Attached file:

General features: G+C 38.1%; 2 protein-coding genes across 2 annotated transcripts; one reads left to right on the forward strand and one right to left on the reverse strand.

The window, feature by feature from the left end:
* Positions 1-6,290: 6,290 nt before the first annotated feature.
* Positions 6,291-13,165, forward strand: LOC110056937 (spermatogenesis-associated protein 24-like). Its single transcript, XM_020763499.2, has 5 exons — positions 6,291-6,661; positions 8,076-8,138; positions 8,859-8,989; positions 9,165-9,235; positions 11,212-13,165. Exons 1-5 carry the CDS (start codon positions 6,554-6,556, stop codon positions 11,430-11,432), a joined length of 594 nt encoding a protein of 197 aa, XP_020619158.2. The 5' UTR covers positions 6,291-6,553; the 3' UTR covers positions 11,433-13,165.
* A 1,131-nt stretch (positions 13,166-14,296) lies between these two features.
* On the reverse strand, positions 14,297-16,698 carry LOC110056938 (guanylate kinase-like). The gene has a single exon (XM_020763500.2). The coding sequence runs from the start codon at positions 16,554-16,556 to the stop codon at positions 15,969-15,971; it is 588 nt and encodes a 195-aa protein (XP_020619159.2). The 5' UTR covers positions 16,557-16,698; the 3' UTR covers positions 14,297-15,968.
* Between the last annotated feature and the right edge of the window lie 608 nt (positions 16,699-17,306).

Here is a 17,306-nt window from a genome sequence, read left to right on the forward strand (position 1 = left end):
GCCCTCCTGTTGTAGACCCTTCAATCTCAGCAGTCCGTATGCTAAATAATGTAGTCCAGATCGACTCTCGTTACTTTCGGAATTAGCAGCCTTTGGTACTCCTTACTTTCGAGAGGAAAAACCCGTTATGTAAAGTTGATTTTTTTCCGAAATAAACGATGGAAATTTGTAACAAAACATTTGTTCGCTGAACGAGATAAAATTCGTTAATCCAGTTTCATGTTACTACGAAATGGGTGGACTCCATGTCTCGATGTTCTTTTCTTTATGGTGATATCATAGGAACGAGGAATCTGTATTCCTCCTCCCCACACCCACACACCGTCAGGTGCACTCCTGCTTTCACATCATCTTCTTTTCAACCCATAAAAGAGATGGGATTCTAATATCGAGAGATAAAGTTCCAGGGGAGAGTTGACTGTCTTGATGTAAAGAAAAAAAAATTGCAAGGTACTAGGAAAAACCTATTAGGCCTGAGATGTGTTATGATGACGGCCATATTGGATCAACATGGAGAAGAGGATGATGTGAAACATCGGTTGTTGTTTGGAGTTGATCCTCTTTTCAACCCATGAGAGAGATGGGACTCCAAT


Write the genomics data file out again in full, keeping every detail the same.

General features: G+C 38.1%; 2 protein-coding genes across 2 annotated transcripts; one reads left to right on the forward strand and one right to left on the reverse strand.

The window, feature by feature from the left end:
* Positions 1-6,290: 6,290 nt before the first annotated feature.
* Positions 6,291-13,165, forward strand: LOC110056937 (spermatogenesis-associated protein 24-like). Its single transcript, XM_020763499.2, has 5 exons — positions 6,291-6,661; positions 8,076-8,138; positions 8,859-8,989; positions 9,165-9,235; positions 11,212-13,165. Exons 1-5 carry the CDS (start codon positions 6,554-6,556, stop codon positions 11,430-11,432), a joined length of 594 nt encoding a protein of 197 aa, XP_020619158.2. The 5' UTR covers positions 6,291-6,553; the 3' UTR covers positions 11,433-13,165.
* A 1,131-nt stretch (positions 13,166-14,296) lies between these two features.
* On the reverse strand, positions 14,297-16,698 carry LOC110056938 (guanylate kinase-like). The gene has a single exon (XM_020763500.2). The coding sequence runs from the start codon at positions 16,554-16,556 to the stop codon at positions 15,969-15,971; it is 588 nt and encodes a 195-aa protein (XP_020619159.2). The 5' UTR covers positions 16,557-16,698; the 3' UTR covers positions 14,297-15,968.
* Between the last annotated feature and the right edge of the window lie 608 nt (positions 16,699-17,306).

Here is a 17,306-nt window from a genome sequence, read left to right on the forward strand (position 1 = left end):
GCCCTCCTGTTGTAGACCCTTCAATCTCAGCAGTCCGTATGCTAAATAATGTAGTCCAGATCGACTCTCGTTACTTTCGGAATTAGCAGCCTTTGGTACTCCTTACTTTCGAGAGGAAAAACCCGTTATGTAAAGTTGATTTTTTTCCGAAATAAACGATGGAAATTTGTAACAAAACATTTGTTCGCTGAACGAGATAAAATTCGTTAATCCAGTTTCATGTTACTACGAAATGGGTGGACTCCATGTCTCGATGTTCTTTTCTTTATGGTGATATCATAGGAACGAGGAATCTGTATTCCTCCTCCCCACACCCACACACCGTCAGGTGCACTCCTGCTTTCACATCATCTTCTTTTCAACCCATAAAAGAGATGGGATTCTAATATCGAGAGATAAAGTTCCAGGGGAGAGTTGACTGTCTTGATGTAAAGAAAAAAAAATTGCAAGGTACTAGGAAAAACCTATTAGGCCTGAGATGTGTTATGATGACGGCCATATTGGATCAACATGGAGAAGAGGATGATGTGAAACATCGGTTGTTGTTTGGAGTTGATCCTCTTTTCAACCCATGAGAGAGATGGGACTCCAAT